It is known that Bhartprapanca was a jnanakarmasamuccayavadin and Suresvara does not contribute to the jnanakarmasanuccaya theory. Therefore, he takes one further opportunity to mention the view of a follower of that theory on BU 4.4.9 with reference to taijasa in verses 586-597, but does not say any word about it, either of approval or of rejection. This would not look quite strange, since it is often noticed that Suresvara accepts some opinions of these (more usual) opponents.
Yet more interesting aspect is Suresvara’s criticism of the views of Mandana. Thus, in verses 796-810, he states Mandana’s opinion on vijnaya and rejects the same in verses 811-832. So also, after stating Mandana’s opinion on samnyasinam eva munitvam in verses 1071-1072, he rejects it in verses 1073-1078. This should go to show that Suresvara and Mandana were not one and the same thinker.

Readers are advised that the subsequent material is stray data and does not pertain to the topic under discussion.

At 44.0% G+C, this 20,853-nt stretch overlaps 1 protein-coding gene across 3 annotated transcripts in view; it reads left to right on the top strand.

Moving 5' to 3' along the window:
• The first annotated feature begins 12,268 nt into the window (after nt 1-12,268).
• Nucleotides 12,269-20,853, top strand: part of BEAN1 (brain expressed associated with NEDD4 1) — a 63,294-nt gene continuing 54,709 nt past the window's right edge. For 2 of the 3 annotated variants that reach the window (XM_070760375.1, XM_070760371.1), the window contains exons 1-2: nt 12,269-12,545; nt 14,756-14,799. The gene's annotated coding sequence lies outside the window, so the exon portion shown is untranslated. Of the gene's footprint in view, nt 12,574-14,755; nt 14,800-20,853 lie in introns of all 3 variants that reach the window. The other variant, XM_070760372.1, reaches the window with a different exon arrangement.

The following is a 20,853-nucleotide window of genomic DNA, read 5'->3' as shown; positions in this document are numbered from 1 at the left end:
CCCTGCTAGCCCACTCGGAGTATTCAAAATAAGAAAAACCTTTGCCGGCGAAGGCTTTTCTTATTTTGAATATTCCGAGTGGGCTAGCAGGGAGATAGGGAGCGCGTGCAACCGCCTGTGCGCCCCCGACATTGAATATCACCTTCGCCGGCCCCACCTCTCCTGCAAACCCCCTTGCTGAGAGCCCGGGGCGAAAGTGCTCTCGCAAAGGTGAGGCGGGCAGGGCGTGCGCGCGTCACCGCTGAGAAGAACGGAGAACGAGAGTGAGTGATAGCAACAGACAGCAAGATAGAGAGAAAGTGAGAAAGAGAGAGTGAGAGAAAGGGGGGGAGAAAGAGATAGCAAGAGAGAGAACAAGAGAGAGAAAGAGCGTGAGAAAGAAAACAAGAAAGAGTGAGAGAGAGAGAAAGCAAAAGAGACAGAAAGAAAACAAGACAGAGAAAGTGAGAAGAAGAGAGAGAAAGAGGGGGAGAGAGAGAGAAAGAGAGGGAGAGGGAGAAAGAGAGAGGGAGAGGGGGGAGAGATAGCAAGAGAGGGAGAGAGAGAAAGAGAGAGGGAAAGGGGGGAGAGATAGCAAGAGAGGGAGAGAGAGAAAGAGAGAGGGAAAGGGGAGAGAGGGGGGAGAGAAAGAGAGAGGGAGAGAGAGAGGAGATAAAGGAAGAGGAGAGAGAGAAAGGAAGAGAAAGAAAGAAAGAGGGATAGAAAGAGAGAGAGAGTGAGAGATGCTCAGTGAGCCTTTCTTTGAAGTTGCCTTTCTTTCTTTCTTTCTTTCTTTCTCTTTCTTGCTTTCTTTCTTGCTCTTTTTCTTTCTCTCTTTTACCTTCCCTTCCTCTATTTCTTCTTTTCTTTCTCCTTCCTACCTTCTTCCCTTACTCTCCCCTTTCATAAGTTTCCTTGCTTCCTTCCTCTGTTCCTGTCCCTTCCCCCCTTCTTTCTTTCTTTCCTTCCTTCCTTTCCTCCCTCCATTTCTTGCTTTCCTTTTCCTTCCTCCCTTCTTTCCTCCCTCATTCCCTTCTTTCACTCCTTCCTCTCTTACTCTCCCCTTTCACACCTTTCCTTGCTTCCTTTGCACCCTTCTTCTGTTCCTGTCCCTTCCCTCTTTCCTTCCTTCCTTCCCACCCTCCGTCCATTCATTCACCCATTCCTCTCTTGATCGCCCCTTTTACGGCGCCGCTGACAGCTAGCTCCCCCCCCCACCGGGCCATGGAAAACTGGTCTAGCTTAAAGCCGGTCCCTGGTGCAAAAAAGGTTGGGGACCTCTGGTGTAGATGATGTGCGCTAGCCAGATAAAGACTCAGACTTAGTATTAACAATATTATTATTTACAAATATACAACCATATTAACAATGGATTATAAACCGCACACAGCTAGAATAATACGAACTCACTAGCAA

One more important aspect of Suresvara’s thoughts is his carefulness in treating the Madhyandina recession of BU with respect and discussing some significant readings in the same. He has done this in BUBV 4.3 and he does it here in BUBV 4.4 also. In Kanva BU 4.4.2 there is a statement about ukratni of a jiva to this is added in Madhyandina BU the statement sanjnanam evanvavakramati and Suresvara does not forget to bring out its import also in BUBV 184.108.40.206 so also in place of Kanva BU 4.4.7 wherein occur the words athyam asartro nrto and that is read in Madhyandina BU as athayam anasthiko sarior and Suresvara offers in verses 520-522 his explanation of the word anasthika. Again in Madhyandina BU there is a reading vitara for vitata of Kanva BU and Suresvara explains it at length in 548-560. In verse 615 Suresvara discuss the Madhyandina reading asurya in relation to sariram anusancaret. However after stating in verses 1267-1273 the explanation of the Madhyandian reading sraddhavitto bhutva Suresvara states in verses 1274-1282 that the Kanva reading samahito bhutva is more proper.